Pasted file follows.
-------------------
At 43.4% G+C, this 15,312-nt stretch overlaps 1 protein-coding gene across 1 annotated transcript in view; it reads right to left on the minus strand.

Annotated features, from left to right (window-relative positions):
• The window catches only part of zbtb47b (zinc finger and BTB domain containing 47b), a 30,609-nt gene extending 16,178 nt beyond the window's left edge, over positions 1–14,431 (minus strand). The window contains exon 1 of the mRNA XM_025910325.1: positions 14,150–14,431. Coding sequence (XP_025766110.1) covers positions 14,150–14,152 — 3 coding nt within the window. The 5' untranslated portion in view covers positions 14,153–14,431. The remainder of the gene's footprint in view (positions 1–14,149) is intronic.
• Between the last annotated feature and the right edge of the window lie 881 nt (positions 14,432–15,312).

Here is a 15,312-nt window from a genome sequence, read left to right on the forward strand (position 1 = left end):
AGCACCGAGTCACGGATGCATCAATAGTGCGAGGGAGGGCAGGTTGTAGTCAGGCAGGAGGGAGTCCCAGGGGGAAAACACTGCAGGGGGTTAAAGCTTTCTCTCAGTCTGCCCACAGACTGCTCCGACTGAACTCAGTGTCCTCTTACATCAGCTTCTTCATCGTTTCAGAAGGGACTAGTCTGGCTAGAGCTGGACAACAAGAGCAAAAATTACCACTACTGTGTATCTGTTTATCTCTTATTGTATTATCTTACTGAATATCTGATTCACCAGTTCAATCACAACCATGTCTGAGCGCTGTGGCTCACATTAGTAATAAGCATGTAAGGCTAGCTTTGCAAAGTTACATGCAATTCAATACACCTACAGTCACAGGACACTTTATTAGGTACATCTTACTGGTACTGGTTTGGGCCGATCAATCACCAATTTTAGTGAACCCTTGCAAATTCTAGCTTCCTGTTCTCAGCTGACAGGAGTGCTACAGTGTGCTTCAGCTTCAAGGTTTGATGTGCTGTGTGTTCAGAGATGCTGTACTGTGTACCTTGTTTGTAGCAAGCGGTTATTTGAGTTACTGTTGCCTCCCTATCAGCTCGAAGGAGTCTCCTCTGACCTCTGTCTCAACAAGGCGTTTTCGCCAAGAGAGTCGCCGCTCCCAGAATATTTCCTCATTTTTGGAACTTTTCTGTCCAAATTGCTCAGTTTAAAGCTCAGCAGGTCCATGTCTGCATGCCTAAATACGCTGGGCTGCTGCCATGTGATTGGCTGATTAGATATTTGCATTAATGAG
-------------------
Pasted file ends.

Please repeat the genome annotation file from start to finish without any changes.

At 43.4% G+C, this 15,312-nt stretch overlaps 1 protein-coding gene across 1 annotated transcript in view; it reads right to left on the minus strand.

Annotated features, from left to right (window-relative positions):
• The window catches only part of zbtb47b (zinc finger and BTB domain containing 47b), a 30,609-nt gene extending 16,178 nt beyond the window's left edge, over positions 1–14,431 (minus strand). The window contains exon 1 of the mRNA XM_025910325.1: positions 14,150–14,431. Coding sequence (XP_025766110.1) covers positions 14,150–14,152 — 3 coding nt within the window. The 5' untranslated portion in view covers positions 14,153–14,431. The remainder of the gene's footprint in view (positions 1–14,149) is intronic.
• Between the last annotated feature and the right edge of the window lie 881 nt (positions 14,432–15,312).

Here is a 15,312-nt window from a genome sequence, read left to right on the forward strand (position 1 = left end):
AGCACCGAGTCACGGATGCATCAATAGTGCGAGGGAGGGCAGGTTGTAGTCAGGCAGGAGGGAGTCCCAGGGGGAAAACACTGCAGGGGGTTAAAGCTTTCTCTCAGTCTGCCCACAGACTGCTCCGACTGAACTCAGTGTCCTCTTACATCAGCTTCTTCATCGTTTCAGAAGGGACTAGTCTGGCTAGAGCTGGACAACAAGAGCAAAAATTACCACTACTGTGTATCTGTTTATCTCTTATTGTATTATCTTACTGAATATCTGATTCACCAGTTCAATCACAACCATGTCTGAGCGCTGTGGCTCACATTAGTAATAAGCATGTAAGGCTAGCTTTGCAAAGTTACATGCAATTCAATACACCTACAGTCACAGGACACTTTATTAGGTACATCTTACTGGTACTGGTTTGGGCCGATCAATCACCAATTTTAGTGAACCCTTGCAAATTCTAGCTTCCTGTTCTCAGCTGACAGGAGTGCTACAGTGTGCTTCAGCTTCAAGGTTTGATGTGCTGTGTGTTCAGAGATGCTGTACTGTGTACCTTGTTTGTAGCAAGCGGTTATTTGAGTTACTGTTGCCTCCCTATCAGCTCGAAGGAGTCTCCTCTGACCTCTGTCTCAACAAGGCGTTTTCGCCAAGAGAGTCGCCGCTCCCAGAATATTTCCTCATTTTTGGAACTTTTCTGTCCAAATTGCTCAGTTTAAAGCTCAGCAGGTCCATGTCTGCATGCCTAAATACGCTGGGCTGCTGCCATGTGATTGGCTGATTAGATATTTGCATTAATGAG